We didn't strictly follow the route as outlined in the guide. We walked through the golf course, which we were very happy to see being managed with wildlife in mind (we were particularly delighted to see a sedge warbler in one of the marshy areas around the course). Then we went up through a sheep field to the coast. Here we joined the coastal path, which passes through bracken and by the side of wooded cliffs. We saw a couple of kestrels flying around the cliffs, they seemed to have a nest on one of the rocky outcrops. We also saw one of the kestrels chasing a buzzard. Meanwhile on the beach there were quite a lot of rock pipits, along with common gulls and (perhaps surprisingly) blackbirds and chaffinches (not birds you think of as shore birds but there they were). We were intrigued by the collection of miniature cairns on the beach here, and wondered exactly what their purpose was.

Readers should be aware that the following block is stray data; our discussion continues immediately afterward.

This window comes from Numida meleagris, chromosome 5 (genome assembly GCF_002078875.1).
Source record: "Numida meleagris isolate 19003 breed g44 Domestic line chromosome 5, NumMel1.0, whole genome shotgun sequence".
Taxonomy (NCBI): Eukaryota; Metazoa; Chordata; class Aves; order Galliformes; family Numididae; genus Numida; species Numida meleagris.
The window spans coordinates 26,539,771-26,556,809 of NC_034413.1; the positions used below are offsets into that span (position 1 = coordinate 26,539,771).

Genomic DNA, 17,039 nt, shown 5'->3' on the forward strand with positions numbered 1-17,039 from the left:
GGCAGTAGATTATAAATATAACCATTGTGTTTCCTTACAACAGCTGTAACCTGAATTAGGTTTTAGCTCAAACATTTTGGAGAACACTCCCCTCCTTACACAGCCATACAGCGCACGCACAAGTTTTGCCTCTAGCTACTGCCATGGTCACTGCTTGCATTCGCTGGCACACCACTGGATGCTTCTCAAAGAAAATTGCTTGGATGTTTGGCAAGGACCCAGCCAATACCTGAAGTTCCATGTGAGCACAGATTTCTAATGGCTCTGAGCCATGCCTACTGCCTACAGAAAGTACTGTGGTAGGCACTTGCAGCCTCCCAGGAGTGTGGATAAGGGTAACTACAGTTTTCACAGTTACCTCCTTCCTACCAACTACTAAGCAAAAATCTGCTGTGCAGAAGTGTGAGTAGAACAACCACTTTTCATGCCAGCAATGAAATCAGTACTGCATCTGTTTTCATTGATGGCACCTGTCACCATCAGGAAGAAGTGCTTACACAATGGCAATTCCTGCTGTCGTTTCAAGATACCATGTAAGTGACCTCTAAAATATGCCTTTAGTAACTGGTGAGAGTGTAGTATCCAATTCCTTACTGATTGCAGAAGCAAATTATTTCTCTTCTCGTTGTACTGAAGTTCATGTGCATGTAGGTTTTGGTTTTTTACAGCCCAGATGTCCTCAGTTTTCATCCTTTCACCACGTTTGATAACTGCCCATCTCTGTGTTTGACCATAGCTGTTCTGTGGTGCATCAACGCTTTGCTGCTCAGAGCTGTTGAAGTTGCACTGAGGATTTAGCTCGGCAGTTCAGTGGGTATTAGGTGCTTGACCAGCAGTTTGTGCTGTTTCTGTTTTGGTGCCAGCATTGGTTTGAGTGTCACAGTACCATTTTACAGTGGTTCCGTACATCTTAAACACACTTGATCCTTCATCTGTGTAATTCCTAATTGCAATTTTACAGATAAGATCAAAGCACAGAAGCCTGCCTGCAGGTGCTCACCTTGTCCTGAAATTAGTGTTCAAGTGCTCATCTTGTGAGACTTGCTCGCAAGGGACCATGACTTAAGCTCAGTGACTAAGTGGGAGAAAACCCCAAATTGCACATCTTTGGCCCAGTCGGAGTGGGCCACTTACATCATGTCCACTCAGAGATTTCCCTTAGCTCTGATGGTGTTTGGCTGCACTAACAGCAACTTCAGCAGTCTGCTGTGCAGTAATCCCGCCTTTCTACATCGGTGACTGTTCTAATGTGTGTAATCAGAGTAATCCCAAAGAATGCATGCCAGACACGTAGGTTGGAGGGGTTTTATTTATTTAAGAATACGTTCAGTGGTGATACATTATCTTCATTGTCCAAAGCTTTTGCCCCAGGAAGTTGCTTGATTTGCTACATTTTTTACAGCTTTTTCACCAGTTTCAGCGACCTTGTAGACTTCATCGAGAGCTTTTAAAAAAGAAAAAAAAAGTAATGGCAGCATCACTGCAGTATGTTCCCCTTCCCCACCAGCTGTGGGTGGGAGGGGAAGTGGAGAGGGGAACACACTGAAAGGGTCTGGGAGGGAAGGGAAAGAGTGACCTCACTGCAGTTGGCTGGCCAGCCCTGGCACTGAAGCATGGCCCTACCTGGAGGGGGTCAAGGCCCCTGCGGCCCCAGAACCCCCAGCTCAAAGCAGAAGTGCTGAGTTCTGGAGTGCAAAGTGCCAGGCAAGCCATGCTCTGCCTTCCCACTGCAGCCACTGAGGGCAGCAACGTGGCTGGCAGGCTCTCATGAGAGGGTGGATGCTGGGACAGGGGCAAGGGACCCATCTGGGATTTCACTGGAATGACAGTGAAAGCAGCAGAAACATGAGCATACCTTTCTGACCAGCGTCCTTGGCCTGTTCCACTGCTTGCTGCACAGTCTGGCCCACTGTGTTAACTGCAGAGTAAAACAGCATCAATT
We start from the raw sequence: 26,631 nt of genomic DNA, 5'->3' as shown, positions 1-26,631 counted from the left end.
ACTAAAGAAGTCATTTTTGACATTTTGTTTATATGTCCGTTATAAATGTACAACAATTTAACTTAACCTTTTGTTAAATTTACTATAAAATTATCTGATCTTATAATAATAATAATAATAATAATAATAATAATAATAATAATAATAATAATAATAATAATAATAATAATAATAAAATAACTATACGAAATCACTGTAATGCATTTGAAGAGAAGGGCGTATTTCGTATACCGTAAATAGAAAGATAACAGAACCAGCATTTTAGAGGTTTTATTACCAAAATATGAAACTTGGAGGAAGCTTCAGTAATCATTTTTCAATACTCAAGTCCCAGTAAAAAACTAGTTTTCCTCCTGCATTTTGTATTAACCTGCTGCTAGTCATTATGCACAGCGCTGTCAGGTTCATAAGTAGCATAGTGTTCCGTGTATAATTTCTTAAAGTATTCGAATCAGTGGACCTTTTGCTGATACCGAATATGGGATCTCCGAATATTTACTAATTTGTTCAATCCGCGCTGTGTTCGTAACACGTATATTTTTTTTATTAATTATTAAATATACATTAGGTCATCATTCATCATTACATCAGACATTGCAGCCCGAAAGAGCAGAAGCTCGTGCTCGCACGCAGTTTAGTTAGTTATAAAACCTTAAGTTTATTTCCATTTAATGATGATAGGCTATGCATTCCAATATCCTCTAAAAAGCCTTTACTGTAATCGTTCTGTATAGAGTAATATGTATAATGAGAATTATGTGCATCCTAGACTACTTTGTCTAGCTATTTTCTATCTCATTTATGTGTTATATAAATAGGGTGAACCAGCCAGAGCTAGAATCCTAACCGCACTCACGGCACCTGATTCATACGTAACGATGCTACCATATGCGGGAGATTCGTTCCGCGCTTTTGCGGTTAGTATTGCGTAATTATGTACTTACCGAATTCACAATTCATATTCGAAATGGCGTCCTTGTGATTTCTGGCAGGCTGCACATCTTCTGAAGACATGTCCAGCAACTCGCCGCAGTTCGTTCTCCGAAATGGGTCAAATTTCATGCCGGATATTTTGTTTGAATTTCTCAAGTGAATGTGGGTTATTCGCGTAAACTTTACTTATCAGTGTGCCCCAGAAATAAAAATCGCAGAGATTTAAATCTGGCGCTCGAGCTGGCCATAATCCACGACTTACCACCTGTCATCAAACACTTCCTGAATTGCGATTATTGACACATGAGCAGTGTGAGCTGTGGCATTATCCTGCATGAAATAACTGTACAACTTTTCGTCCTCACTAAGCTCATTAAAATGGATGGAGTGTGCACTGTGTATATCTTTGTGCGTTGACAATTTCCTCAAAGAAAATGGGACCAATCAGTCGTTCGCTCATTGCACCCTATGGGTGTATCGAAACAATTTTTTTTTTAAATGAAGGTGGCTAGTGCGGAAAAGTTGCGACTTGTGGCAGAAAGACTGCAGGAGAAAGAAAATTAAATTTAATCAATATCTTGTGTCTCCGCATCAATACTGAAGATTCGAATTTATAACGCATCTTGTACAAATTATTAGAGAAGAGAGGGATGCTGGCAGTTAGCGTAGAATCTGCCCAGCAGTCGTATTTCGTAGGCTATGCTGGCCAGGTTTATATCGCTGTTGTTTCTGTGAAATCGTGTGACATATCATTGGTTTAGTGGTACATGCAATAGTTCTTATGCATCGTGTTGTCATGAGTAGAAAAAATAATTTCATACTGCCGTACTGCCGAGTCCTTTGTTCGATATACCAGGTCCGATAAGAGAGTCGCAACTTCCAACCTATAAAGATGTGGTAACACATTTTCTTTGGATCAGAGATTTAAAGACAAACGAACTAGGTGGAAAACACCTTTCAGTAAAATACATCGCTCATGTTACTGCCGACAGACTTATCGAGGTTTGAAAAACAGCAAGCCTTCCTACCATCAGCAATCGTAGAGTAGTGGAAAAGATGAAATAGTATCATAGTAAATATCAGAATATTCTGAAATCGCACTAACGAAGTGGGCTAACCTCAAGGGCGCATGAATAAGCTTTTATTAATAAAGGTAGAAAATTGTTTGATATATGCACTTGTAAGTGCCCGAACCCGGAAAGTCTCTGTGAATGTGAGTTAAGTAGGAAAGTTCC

We carried on along the path, which becomes quite steep at one point before turning a corner to reveal the caves, which are worth having a closer look at.
On the return route there are wonderful views of this distinctive cliff formation.
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Warning Please note that hillwalking when there is snow lying requires an ice-axe, crampons and the knowledge, experience and skill to use them correctly. Summer routes may not be viable or appropriate in winter. See winter information on our skills and safety pages for more information.